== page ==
Band: Chasar
Release: Chasar (Full-Length)
Country: United Kingdom
Year: 1983
Label: MPM

Ah, the greatness of the NWOBHM scene in the early 80s… what a truly extraordinary period, not just for heavy metal, but for music in its entirety.  It gives me chills thinking how a single time in our history easily shaped music forever, especially for the countless bands and musicians who take great influence on this era of total heavy metal conquest.  Most bands played a style similar to Iron Maiden, as heard with the use of lead-oriented harmonies and staccato-based riffs, which were popularized by the works of K.K Downing and Glenn Tipton of Judas Priest, as well as Ritchie Blackmore of Deep Purple and Tony Iommi of Black Sabbath.  Another key influence on these bands were indeed Rush, a Canadian power trio that delivered some of the greatest records of our time.  However, no matter how influential they were, very few bands during this period attempted to imitate their sound and approach on writing music.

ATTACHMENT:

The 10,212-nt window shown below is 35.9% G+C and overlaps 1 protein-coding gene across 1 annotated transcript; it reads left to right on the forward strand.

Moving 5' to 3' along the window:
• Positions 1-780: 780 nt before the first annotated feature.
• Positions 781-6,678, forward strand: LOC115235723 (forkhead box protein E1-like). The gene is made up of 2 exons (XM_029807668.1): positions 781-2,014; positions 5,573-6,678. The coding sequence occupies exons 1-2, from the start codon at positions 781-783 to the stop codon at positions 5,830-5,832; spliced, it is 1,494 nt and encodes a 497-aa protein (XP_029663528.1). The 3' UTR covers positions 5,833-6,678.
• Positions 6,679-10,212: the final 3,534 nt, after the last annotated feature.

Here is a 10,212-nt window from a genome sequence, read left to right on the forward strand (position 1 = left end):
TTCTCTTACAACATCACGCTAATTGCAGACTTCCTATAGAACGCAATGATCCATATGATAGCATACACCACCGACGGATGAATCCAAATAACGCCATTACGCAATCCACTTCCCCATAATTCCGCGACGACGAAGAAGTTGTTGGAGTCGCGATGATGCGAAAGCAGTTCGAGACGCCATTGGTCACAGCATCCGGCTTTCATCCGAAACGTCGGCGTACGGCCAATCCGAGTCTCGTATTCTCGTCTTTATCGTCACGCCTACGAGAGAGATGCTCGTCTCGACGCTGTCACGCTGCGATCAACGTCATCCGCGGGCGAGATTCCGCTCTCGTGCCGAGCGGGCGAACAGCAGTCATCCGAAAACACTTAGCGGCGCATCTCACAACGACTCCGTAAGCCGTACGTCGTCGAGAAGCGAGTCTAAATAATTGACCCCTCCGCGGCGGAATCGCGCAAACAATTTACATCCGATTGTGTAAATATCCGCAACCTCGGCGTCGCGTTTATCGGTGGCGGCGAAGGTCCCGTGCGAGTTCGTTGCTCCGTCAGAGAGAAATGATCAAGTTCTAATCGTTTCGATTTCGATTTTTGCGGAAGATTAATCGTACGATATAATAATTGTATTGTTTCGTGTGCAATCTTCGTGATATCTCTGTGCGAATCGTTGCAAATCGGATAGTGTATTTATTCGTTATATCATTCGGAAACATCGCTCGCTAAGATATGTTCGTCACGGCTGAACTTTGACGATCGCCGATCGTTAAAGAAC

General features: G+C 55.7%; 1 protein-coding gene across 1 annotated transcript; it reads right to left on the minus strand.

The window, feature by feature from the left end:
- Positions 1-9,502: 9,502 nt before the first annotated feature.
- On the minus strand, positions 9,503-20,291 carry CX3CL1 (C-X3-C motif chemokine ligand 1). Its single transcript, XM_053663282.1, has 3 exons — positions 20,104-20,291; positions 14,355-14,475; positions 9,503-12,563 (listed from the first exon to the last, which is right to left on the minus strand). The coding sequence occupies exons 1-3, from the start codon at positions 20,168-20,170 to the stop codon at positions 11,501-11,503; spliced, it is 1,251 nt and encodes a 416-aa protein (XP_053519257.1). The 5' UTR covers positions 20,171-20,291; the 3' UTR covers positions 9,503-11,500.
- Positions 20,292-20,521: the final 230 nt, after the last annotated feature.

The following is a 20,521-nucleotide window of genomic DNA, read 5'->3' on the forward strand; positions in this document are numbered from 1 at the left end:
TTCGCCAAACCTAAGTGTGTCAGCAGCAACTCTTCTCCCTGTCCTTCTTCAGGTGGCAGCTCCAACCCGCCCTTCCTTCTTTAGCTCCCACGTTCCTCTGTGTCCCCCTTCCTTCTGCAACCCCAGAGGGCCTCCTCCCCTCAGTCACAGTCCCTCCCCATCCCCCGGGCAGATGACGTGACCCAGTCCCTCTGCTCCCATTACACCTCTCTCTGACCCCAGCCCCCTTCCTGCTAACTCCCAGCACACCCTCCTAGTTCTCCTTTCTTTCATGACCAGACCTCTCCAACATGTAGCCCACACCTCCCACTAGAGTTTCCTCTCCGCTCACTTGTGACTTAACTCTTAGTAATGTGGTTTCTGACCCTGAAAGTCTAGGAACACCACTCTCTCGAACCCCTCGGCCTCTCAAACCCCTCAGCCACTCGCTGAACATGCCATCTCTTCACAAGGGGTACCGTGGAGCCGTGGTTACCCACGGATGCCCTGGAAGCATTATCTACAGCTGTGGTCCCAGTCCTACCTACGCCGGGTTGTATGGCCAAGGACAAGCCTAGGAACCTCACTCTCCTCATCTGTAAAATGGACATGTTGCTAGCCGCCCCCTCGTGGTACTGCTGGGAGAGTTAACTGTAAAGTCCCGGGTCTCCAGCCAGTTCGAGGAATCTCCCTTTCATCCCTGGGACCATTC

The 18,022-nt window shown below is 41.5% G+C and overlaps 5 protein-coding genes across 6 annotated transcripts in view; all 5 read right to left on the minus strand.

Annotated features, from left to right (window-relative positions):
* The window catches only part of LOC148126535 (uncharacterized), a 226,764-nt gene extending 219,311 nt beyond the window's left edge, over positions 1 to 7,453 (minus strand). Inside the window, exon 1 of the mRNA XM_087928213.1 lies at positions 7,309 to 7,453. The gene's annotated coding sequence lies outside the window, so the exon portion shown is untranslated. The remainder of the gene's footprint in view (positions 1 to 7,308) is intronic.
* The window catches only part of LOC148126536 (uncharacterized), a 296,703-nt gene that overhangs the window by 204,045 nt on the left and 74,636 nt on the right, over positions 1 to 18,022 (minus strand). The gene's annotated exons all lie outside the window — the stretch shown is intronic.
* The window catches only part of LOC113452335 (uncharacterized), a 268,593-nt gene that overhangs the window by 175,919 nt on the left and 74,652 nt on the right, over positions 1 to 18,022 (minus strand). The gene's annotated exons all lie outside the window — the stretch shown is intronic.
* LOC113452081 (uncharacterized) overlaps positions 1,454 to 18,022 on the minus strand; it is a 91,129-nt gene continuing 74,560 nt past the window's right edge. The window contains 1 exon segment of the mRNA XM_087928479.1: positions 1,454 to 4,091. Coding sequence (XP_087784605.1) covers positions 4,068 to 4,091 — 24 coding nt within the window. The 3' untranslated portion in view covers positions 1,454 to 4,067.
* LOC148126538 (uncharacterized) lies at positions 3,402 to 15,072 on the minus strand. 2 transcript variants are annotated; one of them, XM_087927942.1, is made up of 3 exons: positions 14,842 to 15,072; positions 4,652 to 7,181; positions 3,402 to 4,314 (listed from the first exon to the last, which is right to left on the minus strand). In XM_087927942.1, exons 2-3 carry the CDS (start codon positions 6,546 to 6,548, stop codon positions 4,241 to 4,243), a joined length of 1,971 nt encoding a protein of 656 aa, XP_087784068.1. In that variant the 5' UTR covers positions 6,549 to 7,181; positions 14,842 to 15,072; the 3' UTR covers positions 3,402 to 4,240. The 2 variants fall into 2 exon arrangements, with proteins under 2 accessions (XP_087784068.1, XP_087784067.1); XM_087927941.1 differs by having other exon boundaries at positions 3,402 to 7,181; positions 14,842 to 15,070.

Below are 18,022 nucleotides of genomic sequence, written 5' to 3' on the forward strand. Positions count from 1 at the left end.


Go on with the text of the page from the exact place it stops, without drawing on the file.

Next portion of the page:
This is where Chasar comes in. Hailing from Scotland, Chasar were a power trio like none other.  Their first full-length release got large amounts of praise before disappearing into the shadows like many other bands at the time.  The reason why this album is cherished amongst the band’s cult followers is that it offers a blend between Rush‘s style and the traditional heavy metal sound, all while releasing a certain “mystical” element behind the sound production.   Most of the tracks also include progressive elements to them, as heard on “Visons of Time”, which revolves around a slow and melancholic progression that help exert the overall Rush-like feeling. Along with intricate bass and guitar lines, as well as the use of the chorus/flanger effect, something similar to what Alex Lifeson would use.  Like most albums, all of the songs are not perfect, as a couple tend to be quite lengthy and lose its majestic feel, as felt on  “Underground” or “Destiny”, but are still enjoyable nonetheless.  The true hymns of this album go out to “Visions of Time” and “Kings” and there is no question why they should be regarded as one of the most magical pieces of the NWOBHM scene.  The melodic, arpeggio-driven guitars sound too good to be true.  There is no real way of describing those songs other than “otherworldly”.  Give them a listen, I assure you, if you’ve never believed in love, Chasar will surely give you a reason to love again!

Rating: 92%

Alex Pollock: Guitars, Vocals
Pete Marshall: Bass
Jim Marshall: Drums